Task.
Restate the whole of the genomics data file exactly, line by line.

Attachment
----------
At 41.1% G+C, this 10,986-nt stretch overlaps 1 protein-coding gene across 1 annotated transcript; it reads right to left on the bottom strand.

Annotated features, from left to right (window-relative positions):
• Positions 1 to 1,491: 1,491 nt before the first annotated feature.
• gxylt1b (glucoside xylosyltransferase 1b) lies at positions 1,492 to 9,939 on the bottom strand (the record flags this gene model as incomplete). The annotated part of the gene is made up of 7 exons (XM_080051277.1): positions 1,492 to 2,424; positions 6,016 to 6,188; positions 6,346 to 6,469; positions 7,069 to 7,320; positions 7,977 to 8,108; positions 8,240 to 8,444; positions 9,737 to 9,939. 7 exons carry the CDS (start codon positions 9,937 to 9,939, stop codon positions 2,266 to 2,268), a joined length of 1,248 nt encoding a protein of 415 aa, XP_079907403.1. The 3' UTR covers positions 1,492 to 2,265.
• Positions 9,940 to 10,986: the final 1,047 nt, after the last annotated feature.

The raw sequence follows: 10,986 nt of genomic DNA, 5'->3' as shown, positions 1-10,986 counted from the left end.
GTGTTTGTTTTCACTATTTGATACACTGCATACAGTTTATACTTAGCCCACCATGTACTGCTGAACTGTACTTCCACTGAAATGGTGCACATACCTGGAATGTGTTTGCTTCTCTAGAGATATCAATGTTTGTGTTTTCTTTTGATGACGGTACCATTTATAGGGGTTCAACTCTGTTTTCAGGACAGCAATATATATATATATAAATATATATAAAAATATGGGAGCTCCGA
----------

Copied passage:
At 41.1% G+C, this 10,986-nt stretch overlaps 1 protein-coding gene across 1 annotated transcript; it reads right to left on the bottom strand.

Annotated features, from left to right (window-relative positions):
• Positions 1 to 1,491: 1,491 nt before the first annotated feature.
• gxylt1b (glucoside xylosyltransferase 1b) lies at positions 1,492 to 9,939 on the bottom strand (the record flags this gene model as incomplete). The annotated part of the gene is made up of 7 exons (XM_080051277.1): positions 1,492 to 2,424; positions 6,016 to 6,188; positions 6,346 to 6,469; positions 7,069 to 7,320; positions 7,977 to 8,108; positions 8,240 to 8,444; positions 9,737 to 9,939. 7 exons carry the CDS (start codon positions 9,937 to 9,939, stop codon positions 2,266 to 2,268), a joined length of 1,248 nt encoding a protein of 415 aa, XP_079907403.1. The 3' UTR covers positions 1,492 to 2,265.
• Positions 9,940 to 10,986: the final 1,047 nt, after the last annotated feature.

The raw sequence follows: 10,986 nt of genomic DNA, 5'->3' as shown, positions 1-10,986 counted from the left end.
GTGTTTGTTTTCACTATTTGATACACTGCATACAGTTTATACTTAGCCCACCATGTACTGCTGAACTGTACTTCCACTGAAATGGTGCACATACCTGGAATGTGTTTGCTTCTCTAGAGATATCAATGTTTGTGTTTTCTTTTGATGACGGTACCATTTATAGGGGTTCAACTCTGTTTTCAGGACAGCAATATATATATATATAAATATATATAAAAATATGGGAGCTCCGA